"There is some expectation on the part of employers that employees should be accessible 24/7 and that starts to spread," Williams said. "But people born after 1985 grew up with expectation that they’re constantly plugged in and they're not stressed about it. The issue is how does that hamper productivity when it's carried into work?"
Regardless of who expects the after-hours emails answered, Williams said, failing to disconnect can cut into important down time people need.
"We've all heard stories about someone getting an idea when they’re not doing anything," Williams said. "That's because your brain needs rest time so it can process and integrate all the things it’s learned during the day. If you’re always plugged in, how can you have that reflection time?"
Learning to unplug
While some large corporations like Volkswagen have jumped on the bandwagon of fostering work/life balance by cutting out after-hours communication, the private sector is also offering ways to help.
Off Time is one business that offers help for people who need digital "quiet hours" or help minimizing distraction. The Berlin-based company's Android app has been downloaded 300,000 times since its October launch and named one of Google's best apps of 2014.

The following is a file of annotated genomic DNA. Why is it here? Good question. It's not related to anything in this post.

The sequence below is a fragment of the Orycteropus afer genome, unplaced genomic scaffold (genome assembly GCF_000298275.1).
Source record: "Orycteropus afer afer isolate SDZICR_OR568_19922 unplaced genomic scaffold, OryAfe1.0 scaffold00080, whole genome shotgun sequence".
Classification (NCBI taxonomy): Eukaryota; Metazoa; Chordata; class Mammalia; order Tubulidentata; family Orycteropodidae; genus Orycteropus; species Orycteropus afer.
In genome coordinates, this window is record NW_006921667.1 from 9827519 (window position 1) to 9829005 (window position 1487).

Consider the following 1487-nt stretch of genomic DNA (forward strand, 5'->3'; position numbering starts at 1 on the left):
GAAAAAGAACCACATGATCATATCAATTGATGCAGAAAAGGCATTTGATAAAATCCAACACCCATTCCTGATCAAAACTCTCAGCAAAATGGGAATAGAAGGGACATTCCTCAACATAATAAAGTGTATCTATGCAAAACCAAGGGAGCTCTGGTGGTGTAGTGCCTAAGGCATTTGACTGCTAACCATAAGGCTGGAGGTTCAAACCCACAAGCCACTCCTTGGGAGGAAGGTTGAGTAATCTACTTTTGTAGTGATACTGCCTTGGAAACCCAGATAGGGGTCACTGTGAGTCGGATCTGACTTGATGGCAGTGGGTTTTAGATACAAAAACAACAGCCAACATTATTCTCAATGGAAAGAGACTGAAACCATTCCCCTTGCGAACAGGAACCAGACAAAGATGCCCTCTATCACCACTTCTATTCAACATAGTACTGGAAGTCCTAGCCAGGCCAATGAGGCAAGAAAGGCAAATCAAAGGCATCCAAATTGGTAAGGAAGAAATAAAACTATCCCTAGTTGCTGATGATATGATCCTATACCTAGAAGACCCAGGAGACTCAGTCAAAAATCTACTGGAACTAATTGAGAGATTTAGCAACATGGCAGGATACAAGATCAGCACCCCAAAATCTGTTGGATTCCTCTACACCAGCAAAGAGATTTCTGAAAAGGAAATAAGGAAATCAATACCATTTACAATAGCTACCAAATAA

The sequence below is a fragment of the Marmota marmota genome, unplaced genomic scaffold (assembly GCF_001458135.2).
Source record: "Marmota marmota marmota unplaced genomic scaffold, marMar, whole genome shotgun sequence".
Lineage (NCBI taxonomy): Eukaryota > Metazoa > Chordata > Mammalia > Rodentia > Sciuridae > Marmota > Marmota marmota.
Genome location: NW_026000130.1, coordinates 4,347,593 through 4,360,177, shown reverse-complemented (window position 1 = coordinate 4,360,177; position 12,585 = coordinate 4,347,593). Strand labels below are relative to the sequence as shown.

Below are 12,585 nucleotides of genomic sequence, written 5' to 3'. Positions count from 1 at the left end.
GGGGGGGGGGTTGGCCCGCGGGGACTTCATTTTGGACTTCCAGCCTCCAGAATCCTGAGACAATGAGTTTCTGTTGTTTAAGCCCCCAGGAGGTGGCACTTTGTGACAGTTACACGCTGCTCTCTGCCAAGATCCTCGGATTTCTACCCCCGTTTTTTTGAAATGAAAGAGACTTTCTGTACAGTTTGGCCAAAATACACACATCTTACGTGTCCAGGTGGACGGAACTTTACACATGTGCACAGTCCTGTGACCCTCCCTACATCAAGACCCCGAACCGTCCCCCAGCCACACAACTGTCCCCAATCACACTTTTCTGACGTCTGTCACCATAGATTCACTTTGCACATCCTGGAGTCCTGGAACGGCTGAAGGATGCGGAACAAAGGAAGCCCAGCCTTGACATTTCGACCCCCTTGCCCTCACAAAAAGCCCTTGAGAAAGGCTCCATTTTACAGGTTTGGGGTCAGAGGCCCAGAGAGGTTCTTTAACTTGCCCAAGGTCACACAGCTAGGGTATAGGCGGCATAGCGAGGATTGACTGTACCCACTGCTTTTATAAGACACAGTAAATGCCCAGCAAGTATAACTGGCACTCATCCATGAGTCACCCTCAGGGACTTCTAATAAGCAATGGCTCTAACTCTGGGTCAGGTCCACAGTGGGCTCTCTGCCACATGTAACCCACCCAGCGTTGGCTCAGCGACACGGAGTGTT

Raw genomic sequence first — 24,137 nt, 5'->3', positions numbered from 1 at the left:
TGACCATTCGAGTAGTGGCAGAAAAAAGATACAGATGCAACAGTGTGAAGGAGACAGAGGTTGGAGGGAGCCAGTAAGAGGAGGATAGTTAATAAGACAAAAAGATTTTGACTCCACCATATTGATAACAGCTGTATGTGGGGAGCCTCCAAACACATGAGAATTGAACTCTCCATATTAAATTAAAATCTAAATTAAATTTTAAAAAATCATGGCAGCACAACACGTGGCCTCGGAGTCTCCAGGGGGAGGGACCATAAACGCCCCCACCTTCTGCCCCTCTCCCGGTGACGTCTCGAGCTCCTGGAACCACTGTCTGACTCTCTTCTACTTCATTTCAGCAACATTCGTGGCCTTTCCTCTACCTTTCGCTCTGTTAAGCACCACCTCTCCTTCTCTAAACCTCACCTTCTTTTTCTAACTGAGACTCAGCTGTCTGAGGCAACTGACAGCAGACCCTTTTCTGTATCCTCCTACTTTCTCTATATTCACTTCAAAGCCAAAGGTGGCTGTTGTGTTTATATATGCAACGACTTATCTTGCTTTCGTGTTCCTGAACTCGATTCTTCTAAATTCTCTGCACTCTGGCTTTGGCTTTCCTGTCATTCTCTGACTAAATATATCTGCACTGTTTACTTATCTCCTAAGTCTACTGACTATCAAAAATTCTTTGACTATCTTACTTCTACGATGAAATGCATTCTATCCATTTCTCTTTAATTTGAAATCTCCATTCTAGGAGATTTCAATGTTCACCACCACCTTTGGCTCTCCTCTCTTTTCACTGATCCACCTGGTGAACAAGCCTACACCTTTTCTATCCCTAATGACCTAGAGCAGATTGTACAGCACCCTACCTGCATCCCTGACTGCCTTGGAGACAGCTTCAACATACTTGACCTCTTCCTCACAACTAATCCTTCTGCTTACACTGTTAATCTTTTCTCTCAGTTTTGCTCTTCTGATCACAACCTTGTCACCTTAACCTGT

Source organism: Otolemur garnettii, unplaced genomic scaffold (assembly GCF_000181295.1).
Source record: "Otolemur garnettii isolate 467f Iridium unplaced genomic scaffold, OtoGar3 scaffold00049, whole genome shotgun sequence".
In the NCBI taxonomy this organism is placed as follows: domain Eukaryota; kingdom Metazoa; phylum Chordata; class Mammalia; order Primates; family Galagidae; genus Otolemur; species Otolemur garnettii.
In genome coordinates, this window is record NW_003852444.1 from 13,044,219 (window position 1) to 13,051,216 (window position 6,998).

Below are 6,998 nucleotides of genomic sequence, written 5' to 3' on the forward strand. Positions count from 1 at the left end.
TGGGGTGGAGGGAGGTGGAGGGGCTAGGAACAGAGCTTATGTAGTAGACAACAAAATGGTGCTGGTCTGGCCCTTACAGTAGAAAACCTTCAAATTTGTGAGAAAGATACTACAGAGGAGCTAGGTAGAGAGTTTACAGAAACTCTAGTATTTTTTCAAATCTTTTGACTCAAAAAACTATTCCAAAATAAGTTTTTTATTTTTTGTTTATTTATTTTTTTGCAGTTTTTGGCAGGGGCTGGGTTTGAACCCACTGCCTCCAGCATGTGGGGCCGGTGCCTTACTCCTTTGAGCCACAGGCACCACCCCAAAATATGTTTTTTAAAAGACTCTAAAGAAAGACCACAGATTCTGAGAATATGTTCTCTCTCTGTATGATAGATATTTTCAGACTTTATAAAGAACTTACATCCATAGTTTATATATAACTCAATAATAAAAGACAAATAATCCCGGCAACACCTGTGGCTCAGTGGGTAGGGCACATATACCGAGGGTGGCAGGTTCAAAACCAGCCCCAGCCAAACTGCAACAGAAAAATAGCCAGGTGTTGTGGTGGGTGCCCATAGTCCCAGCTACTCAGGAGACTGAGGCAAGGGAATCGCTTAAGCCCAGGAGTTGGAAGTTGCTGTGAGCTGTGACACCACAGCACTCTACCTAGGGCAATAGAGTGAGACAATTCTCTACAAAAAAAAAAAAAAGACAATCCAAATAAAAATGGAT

The app works a bit like a secretary, says Off Time co-founder Michael Dettbarn: It intercepts incoming calls, notifications, texts and more for any amount of time the user specifies, whether to help focus on a single task or just unwind without interruption.
"We’re not finding the time to develop a habit that’s healthy for us because there’s constant innovations going on and new devices popping into our lives. Before we realize what it does to us, we just find ourselves onto the next episode," Dettbarn said.
Dettbarn and his partners founded Off Time when they found that their occasional "sabbaticals" from the Internet weren't enough for them to recharge after technology-filled workdays.
"We need to develop and help ourselves deal with technology to have a good relationship with your work," Dettbarn said. "It's clear that we have to find more technology that supports us rather than exploits us."